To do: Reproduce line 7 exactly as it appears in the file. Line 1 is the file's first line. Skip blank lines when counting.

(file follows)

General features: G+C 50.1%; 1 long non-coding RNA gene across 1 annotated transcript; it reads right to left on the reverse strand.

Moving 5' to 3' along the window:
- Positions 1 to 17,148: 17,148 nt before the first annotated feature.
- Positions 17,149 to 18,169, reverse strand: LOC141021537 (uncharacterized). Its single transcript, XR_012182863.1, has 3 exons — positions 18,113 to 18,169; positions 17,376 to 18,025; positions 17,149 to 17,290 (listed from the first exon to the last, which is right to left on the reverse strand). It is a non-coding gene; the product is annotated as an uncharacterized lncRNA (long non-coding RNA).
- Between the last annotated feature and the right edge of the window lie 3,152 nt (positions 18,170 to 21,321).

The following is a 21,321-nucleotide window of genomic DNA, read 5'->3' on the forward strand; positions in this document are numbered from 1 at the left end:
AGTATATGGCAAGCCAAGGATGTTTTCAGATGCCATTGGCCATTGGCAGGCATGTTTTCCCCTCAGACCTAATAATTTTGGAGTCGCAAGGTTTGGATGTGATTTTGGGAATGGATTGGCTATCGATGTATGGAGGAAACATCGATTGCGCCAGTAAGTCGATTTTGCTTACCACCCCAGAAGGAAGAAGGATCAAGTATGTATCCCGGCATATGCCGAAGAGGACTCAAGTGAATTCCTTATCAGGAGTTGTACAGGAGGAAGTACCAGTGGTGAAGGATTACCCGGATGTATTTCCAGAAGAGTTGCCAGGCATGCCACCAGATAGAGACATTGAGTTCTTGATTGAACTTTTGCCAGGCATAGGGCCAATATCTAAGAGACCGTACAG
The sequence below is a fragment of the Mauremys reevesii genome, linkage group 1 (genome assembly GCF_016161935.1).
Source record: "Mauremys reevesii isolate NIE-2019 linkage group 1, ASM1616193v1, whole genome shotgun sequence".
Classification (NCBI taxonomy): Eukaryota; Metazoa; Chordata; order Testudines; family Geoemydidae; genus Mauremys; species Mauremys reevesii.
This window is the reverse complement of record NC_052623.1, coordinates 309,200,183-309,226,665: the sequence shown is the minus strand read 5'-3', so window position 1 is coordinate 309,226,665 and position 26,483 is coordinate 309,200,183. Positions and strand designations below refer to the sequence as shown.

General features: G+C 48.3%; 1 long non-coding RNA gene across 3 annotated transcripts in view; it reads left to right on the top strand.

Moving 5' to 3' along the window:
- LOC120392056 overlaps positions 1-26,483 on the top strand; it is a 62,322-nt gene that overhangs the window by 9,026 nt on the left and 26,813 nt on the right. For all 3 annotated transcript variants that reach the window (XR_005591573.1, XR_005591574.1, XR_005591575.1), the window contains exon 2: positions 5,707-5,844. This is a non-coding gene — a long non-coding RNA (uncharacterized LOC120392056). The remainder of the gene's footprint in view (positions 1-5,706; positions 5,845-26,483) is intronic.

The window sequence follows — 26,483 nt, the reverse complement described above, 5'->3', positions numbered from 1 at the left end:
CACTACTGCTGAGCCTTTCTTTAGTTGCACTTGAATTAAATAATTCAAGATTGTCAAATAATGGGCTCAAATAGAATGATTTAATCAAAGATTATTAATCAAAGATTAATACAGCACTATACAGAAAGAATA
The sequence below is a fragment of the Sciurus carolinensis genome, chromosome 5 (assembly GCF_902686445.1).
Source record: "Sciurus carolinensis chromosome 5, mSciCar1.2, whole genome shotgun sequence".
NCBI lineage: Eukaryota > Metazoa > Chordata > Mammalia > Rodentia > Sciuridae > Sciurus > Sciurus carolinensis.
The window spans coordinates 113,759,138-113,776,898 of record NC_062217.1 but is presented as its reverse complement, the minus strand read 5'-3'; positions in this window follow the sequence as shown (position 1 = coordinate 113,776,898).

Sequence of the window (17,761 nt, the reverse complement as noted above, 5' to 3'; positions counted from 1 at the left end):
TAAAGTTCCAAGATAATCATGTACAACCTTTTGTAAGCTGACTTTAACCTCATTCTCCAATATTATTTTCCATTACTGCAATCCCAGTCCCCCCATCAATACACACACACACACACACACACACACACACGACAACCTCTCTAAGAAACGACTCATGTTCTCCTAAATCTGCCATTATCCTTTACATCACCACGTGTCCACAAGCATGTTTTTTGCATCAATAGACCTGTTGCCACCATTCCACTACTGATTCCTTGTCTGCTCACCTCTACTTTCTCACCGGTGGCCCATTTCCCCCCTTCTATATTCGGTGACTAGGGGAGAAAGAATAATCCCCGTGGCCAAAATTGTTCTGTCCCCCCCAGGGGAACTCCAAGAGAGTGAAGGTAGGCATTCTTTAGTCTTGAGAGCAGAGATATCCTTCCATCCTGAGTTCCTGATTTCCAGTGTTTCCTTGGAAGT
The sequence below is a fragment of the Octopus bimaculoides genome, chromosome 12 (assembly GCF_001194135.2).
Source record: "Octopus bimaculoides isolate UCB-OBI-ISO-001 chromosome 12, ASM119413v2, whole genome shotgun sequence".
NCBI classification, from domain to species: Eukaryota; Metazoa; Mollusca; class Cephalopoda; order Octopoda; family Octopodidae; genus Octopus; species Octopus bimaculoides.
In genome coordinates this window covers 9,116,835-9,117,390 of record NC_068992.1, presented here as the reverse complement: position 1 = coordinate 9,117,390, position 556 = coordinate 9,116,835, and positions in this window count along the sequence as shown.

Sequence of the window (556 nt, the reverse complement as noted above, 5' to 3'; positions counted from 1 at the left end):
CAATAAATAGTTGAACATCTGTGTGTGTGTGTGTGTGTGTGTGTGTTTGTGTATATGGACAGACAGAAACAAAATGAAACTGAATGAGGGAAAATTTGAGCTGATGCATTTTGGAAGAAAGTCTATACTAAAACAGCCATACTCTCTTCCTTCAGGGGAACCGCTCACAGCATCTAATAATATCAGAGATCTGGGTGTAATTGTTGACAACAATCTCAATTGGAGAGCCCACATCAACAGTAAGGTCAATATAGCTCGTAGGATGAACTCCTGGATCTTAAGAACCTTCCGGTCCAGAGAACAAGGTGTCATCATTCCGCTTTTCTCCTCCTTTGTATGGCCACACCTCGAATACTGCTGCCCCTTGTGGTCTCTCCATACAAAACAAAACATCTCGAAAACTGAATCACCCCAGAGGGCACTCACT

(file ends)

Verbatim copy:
AGTATATGGCAAGCCAAGGATGTTTTCAGATGCCATTGGCCATTGGCAGGCATGTTTTCCCCTCAGACCTAATAATTTTGGAGTCGCAAGGTTTGGATGTGATTTTGGGAATGGATTGGCTATCGATGTATGGAGGAAACATCGATTGCGCCAGTAAGTCGATTTTGCTTACCACCCCAGAAGGAAGAAGGATCAAGTATGTATCCCGGCATATGCCGAAGAGGACTCAAGTGAATTCCTTATCAGGAGTTGTACAGGAGGAAGTACCAGTGGTGAAGGATTACCCGGATGTATTTCCAGAAGAGTTGCCAGGCATGCCACCAGATAGAGACATTGAGTTCTTGATTGAACTTTTGCCAGGCATAGGGCCAATATCTAAGAGACCGTACAG